Review: 'Boys of a Certain Age' at TheatreLab

Brad Pontius

OnStage New York Critic

In To Be Or Not To Be, Mel Brooks famously says: “Without gays, Jews and gypsies there’d be no Theatre.” The playwright Dan Fingerman has obviously taken this to heart and his homage to all three is wonderful. Right now, playing in TheaterLab – located at West 36th Street – is Boys of a Certain Age. I was invited to watch it and highly recommend it to anyone looking for a night of theatre in New York City.


Ira (played by R. Scott Williams) invites his nephew Chris (Brian Gligor) to his house after a bad breakup for the weekend. Shortly after, Larry (Joseph J. Menino)– an old flame and friend – and his son (Bryan) come to visit for the weekend as well. The whole cast of characters are gay, Jewish and spend the weekend arguing or discussing the current political climate and dealing with past and present hardships while trying to look towards a hopefully brighter future.


A good show is nothing without a great script. It’s the foundation of any performance and Playwright Dan Fingerman has done an exquisite job crafting an interesting and engaging world for the actors to play in. A majority of the play takes place in Ira’s home and the rest takes place in the area around it. The small area compliments the performance space itself and there is never a moment where you are left questioning what’s going on.

Of course no script is perfect and Boys of a Certain Age is not the exception. The story sometimes veers wildly off-course and seems to have trouble landing on a solid subject to discuss during the first half. After roughly the mid-way point (there is no intermission) however, the importance on LGBT community history and its current fears comes to the forefront and the play becomes undeniably absorbing. With only four characters it’s very easy to sympathize and relate to them and the way they are written is largely very grounded. That being said, the younger characters (Chris and Bryan) tend towards more ‘idealizations’. Bryan in particular is a personification of annoying, angsty activist stereotypes, while Chris presents a wildly opposite caricature of the more conservative ‘normal’. However these characters are still written remarkably well and they make you actually get emotionally attached to their arguments.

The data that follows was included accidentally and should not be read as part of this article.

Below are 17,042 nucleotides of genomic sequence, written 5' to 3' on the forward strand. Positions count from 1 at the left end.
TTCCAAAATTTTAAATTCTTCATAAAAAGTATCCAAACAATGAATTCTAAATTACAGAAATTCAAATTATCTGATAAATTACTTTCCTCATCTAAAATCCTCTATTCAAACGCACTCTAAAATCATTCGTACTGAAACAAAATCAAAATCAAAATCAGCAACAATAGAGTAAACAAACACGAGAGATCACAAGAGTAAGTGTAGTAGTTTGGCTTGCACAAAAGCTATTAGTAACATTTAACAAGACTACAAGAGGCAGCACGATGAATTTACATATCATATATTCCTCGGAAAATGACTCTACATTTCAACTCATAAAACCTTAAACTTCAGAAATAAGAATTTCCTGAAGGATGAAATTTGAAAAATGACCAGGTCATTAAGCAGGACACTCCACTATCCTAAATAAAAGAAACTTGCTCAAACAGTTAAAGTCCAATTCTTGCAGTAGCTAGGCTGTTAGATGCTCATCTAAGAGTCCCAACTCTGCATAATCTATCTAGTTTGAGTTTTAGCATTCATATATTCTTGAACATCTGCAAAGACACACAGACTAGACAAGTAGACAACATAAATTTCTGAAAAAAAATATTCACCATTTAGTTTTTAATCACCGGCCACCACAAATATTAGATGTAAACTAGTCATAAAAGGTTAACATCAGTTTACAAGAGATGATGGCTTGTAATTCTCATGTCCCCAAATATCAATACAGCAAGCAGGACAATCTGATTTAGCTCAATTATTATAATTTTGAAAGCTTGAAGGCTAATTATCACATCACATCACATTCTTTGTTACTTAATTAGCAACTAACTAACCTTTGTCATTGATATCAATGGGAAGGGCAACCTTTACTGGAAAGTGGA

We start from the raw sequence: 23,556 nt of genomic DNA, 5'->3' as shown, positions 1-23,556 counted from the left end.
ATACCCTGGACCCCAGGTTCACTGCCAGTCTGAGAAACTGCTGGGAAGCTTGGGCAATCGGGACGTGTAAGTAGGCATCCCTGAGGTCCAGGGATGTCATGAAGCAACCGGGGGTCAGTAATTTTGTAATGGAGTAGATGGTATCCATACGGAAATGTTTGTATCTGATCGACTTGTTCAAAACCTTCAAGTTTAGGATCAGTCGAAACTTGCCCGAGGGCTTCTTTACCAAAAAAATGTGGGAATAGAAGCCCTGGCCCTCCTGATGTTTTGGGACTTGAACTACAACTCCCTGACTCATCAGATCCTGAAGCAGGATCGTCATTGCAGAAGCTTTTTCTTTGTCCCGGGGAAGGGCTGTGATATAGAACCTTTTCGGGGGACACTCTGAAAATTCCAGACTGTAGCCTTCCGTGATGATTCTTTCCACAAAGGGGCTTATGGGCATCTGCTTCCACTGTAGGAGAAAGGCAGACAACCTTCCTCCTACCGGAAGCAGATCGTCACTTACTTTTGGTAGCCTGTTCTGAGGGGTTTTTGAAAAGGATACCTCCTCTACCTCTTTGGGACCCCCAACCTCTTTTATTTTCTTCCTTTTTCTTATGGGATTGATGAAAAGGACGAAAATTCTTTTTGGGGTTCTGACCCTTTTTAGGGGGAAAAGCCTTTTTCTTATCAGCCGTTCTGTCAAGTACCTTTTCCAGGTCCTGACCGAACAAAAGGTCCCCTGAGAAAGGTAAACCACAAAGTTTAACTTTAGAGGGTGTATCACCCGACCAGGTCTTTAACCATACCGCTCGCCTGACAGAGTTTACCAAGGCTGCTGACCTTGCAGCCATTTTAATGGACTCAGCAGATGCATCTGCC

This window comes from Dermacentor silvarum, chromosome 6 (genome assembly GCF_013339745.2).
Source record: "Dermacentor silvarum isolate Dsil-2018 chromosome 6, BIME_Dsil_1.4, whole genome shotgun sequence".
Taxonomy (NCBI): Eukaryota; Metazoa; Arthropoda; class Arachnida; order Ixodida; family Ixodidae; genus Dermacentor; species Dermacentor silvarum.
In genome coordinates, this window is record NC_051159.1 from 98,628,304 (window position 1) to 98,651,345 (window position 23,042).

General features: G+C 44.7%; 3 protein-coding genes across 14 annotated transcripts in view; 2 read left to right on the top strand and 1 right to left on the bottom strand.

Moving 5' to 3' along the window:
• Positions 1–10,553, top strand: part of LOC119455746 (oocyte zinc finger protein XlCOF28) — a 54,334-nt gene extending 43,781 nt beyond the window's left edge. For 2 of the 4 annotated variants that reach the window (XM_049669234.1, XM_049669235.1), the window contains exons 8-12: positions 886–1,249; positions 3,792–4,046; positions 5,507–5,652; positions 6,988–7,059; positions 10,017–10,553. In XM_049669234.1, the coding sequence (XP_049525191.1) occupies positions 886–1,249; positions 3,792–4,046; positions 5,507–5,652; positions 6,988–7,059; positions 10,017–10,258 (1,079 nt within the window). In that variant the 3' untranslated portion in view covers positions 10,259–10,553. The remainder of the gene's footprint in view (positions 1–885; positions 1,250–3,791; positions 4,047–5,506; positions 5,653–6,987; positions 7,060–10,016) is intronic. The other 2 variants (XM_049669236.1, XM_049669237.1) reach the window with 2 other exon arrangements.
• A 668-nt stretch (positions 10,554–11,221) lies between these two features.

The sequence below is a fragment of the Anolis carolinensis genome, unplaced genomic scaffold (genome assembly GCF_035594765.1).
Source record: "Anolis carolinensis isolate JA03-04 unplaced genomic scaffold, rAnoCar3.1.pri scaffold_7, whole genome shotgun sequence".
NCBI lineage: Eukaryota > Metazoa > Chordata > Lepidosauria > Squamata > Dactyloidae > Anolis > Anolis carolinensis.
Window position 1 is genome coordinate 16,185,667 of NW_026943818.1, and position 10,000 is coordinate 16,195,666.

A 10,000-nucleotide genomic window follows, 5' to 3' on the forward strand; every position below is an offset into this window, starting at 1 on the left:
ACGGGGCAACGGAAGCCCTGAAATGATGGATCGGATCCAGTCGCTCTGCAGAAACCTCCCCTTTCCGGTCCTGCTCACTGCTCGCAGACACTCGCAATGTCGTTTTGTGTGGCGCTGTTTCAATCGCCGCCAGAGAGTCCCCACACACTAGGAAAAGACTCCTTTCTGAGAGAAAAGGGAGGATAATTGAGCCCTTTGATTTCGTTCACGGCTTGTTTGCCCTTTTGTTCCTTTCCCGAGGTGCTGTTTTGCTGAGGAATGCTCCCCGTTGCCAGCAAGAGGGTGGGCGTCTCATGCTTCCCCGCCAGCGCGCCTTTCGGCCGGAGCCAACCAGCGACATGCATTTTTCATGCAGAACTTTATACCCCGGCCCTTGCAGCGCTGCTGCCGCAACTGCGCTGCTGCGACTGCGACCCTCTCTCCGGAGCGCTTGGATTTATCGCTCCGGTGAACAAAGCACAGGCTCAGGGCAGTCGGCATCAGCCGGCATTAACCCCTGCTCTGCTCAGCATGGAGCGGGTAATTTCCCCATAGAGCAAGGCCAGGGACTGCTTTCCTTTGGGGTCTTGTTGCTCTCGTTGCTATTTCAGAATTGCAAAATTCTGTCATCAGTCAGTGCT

The jokes in the script are also hilarious and very clever. The script is clearly a product of the political upheaval in the past year but instead of presenting a black-and-white condemnation it’s a very real morally grey stance from most of the characters. Ira, the gay uncle, is written gorgeously and has several moments of breath-taking drama looking back at the AIDS epidemic and the gay rights movements of the past. Overall the script has very few flaws and is definitely crafted with love.


The actors in Boys of a Certain Age take their roles and run with them. In fact immediately after watching the performance that’s all I personally wanted to rave about. These guys are amazing in each of their roles. Each actor has a unique personality and you lose yourself in the stories they get to tell.

However I would be remiss to resist the opportunity to rave about R. Scott Williams’ performance as Ira. He steals the entire show. He’s witty, charming, a little bitchy at times, genuinely concerned about the ones he loves, and my god that character is tough as nails when he really needs to be. In fact that last one is a huge part of his character’s arc. He survived all of these horrific parts of the fight for equality and you can see this. There are a few moments where Ira is forced to discuss something that has happened in the past or that’s happening right now and the actor handles it with such nuance, showing off a mix of banter, serious concern and genuine fear. Every time he’s on the stage you can’t help but adore him and sympathize.

The drawback to this is that the other characters come up ever-so-slightly lacking. They’re wonderfully human, but the two younger roles in particular come off sometimes as personified ideas rather than real. Ira and Larry both are the most interesting parts of the show and I almost want to see a two-person show just between the two. Again, they all act their faces off but the two older characters and their actors are just glowing.


The set itself for Boys of a Certain Age is very engaging. The choice was made to make a vasy majority of it movable. Several sets of railing were moved back and forth to convey different locations. It’s very minimalistic but brilliantly done. Fences on either far side of the space, placed right over some floor lights, also creates a very nice shadow effect that adds to the feel of the space. All in all there is not much to say about the scenic or light design – which to me is great. It does not hinder the actors and only adds to the experience. Very well done.


Boys of a Certain Age is a remarkably well crafted show. As of right now there are fourteen performances left at TheatreLab and I personally highly recommend it. If you enjoy very human characters with a great story arc then this is for you. If you can’t stomach any political discussions or aren’t interested in learning more about LGBT history then this won’t be for you. This humble theatre nerd, however, urges you to go see it if you can!